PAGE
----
Monday, 9 January 2012


The infinite monkey theorem states that a monkey hitting keys at random on a typewriter keyboard for an infinite amount of time will almost surely type a given text, such as the complete works of William Shakespeare.

The Rhetorical Use Of Obscurity

The rhetorical use of obscurity is, however, a vice. It is often said … that the purpose of obscure or difficult writing is to create the illusion of profundity … in its more subtle usages, obscurity can be used to create the illusion of deeply reasoned discourse.
— Peter Medawar

… no-one who has something original or important to say will run the risk of being misunderstood; people who write obscurely are either unskilled in writing or up to mischief. The writers I am speaking of are, however, in a purely literary sense, extremely skilled.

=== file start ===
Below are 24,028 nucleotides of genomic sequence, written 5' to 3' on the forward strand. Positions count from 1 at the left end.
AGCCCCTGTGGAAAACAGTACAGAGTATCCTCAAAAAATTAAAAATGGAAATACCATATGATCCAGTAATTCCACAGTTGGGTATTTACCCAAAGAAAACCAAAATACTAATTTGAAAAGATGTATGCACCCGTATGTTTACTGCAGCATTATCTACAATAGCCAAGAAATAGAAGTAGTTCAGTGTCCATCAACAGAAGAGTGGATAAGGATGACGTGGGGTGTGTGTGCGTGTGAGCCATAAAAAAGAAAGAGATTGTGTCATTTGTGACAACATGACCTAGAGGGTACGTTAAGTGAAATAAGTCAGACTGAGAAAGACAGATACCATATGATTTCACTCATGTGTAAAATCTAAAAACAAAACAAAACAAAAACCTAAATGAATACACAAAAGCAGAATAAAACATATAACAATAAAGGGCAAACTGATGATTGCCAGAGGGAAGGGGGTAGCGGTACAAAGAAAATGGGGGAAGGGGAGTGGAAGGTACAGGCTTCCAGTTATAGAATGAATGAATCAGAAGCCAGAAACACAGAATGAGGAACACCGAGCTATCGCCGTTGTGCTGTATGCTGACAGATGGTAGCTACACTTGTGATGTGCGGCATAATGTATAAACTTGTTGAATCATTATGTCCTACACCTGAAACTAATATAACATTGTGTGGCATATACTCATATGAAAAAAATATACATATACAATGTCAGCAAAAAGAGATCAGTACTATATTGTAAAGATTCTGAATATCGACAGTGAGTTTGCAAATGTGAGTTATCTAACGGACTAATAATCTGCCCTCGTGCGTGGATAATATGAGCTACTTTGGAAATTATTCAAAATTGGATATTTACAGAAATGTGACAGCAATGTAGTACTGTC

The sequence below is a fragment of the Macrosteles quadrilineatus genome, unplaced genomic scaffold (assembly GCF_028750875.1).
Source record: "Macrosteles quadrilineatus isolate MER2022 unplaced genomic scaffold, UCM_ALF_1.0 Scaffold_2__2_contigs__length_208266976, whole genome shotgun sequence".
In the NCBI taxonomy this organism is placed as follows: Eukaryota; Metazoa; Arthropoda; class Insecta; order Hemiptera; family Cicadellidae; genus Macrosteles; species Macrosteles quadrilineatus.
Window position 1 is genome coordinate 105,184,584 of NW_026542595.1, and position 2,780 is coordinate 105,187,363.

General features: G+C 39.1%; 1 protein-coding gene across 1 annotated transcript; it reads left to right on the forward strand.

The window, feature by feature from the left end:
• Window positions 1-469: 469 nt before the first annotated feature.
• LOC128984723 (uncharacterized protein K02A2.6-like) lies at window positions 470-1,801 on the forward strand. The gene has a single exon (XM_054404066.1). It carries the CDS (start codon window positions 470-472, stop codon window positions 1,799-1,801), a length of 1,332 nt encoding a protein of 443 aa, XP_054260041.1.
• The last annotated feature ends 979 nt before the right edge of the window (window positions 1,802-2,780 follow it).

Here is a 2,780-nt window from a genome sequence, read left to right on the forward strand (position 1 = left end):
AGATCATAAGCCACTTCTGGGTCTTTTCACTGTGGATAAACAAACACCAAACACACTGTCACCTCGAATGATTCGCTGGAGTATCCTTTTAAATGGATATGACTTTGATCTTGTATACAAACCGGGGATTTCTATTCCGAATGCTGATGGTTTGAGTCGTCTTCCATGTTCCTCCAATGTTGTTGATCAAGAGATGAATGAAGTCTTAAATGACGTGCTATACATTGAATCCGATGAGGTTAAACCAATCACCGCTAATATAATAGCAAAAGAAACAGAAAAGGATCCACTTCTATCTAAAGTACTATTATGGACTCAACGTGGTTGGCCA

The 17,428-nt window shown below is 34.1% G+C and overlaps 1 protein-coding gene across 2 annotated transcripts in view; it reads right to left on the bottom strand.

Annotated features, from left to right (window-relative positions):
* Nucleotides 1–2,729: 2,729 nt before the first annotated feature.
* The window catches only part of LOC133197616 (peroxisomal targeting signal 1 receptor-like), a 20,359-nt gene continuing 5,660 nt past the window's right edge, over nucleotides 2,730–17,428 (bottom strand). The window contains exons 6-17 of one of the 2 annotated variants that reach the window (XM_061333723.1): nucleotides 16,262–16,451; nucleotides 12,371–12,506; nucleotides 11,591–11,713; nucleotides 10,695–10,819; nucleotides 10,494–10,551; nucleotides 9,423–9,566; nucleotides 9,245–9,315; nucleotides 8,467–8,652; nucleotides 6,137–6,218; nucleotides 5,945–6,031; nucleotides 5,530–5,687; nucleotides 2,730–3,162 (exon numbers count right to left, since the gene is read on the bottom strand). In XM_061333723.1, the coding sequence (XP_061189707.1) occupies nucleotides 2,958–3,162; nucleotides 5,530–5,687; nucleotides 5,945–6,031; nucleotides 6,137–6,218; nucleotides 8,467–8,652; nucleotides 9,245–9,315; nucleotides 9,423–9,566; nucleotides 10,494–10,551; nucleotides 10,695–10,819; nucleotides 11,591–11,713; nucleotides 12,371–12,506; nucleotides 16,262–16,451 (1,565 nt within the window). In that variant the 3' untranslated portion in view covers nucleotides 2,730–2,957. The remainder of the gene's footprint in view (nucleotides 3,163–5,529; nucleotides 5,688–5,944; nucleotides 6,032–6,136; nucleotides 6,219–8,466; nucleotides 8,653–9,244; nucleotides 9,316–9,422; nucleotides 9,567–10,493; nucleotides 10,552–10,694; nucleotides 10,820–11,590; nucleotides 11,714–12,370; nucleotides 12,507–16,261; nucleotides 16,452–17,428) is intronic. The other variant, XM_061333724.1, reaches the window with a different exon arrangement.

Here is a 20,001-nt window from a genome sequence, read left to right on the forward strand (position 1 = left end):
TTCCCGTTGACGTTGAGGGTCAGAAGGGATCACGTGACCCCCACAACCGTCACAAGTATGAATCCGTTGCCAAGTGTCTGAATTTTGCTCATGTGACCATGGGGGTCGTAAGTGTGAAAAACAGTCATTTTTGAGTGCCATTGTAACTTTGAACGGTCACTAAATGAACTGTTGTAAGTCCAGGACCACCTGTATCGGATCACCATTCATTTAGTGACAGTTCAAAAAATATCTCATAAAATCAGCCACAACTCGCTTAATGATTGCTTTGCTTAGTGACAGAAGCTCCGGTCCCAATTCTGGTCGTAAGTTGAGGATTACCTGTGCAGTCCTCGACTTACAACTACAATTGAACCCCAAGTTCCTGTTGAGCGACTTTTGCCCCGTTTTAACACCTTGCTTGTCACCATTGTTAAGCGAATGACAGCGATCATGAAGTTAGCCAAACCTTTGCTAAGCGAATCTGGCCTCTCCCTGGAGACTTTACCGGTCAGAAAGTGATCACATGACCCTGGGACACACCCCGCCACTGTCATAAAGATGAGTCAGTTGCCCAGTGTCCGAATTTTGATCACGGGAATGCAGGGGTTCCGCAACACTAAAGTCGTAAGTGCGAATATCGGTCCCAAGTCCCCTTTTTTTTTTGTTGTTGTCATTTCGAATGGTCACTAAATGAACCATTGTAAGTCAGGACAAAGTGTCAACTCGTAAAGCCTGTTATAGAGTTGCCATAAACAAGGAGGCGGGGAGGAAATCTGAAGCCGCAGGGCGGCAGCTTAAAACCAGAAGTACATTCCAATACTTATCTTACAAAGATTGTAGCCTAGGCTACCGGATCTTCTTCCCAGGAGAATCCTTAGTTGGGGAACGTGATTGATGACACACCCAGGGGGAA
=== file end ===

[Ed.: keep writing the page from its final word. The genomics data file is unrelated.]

— Peter Medawar

Style Without Substance

Style has now become an object of first importance, and what a style it is! For me it has a prancing, high-stepping quality, full of self-importance; elevated indeed, but in a balletic manner, and stopping from time to time in studied attitudes, as if awaiting an outburst of applause. It has had a deplorable influence on the quality of modern thought in philosophy and in the behavioural and ‘human’ sciences.
 — Peter Medawar